Wired, Condé Nast Digital (WIRED)
By Chelsea Leu
There is a lot of water in southern Louisiana right now. The region’s been lashed with rain for the past week—the water has inundated freeways, surged past levees, and left about 40,000 homes water-logged husks of their former selves. The rain has stopped, for now. And when the water finally drains, people will return to their homes, pick up what’s left and start rebuilding.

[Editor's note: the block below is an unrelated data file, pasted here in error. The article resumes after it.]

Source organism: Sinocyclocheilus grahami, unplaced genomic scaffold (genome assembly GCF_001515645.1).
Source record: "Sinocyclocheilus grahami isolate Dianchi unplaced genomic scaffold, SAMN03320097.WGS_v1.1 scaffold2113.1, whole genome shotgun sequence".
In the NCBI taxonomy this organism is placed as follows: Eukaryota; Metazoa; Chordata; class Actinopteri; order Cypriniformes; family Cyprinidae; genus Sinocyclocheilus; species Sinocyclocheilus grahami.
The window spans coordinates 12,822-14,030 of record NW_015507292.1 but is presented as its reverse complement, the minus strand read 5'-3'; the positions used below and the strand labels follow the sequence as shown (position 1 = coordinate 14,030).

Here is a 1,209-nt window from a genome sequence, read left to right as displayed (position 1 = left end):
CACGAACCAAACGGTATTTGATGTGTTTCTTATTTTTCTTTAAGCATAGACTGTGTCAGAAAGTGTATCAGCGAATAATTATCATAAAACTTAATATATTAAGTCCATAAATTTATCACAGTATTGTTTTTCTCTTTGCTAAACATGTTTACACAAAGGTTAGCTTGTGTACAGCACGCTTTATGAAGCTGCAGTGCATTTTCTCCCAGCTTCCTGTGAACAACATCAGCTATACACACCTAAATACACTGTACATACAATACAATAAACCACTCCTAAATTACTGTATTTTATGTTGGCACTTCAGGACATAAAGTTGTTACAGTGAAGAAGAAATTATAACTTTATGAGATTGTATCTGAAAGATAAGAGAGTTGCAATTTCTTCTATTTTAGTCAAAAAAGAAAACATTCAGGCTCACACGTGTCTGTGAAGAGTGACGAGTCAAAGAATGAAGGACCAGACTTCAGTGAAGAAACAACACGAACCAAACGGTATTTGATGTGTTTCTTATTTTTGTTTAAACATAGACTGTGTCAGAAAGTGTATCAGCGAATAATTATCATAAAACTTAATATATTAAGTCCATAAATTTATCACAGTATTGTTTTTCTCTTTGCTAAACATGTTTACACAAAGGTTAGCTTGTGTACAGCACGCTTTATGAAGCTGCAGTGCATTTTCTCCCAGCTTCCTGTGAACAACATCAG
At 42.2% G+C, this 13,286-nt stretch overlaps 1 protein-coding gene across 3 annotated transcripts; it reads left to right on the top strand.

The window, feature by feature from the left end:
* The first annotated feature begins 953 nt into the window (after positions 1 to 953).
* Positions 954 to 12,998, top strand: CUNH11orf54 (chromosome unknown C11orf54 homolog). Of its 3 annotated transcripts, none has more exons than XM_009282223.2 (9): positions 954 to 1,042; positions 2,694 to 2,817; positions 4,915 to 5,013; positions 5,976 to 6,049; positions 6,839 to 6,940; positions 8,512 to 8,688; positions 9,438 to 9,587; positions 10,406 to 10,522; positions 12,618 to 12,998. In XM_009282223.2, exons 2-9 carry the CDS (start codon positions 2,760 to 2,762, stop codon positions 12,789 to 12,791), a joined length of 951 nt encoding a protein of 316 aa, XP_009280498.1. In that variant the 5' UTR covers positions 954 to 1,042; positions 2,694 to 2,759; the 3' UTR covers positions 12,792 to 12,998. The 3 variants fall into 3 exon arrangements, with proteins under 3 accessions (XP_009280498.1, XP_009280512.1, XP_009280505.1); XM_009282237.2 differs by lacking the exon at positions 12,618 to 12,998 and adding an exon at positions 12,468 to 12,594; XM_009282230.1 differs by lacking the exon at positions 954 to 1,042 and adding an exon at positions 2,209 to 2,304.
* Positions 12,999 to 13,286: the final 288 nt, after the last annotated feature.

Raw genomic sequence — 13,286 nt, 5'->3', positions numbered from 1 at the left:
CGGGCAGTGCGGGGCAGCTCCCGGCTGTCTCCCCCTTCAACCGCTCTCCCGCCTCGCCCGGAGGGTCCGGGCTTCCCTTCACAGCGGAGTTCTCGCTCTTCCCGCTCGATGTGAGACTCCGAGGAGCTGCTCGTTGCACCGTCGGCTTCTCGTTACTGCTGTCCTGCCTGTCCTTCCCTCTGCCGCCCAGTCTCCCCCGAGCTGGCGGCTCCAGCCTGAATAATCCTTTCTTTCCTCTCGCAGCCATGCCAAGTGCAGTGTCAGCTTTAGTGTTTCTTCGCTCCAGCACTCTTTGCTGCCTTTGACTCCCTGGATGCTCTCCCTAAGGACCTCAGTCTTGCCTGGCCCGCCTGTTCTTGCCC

But the climate science prognosis doesn’t look good. This is the eighth time in about a year that 500-year rainfall has hammered the US, and climate change will make extreme weather events like this more common. That means, among other things, millions of dollars worth of property damage. Fixing everything up, and managing the growing threat of climate-related destruction hinges on flood insurance—which relies on ever-evolving, incomplete maps to determine risk. But new models will make it possible to better predict flood plains as it becomes increasingly dangerous to live on the coast.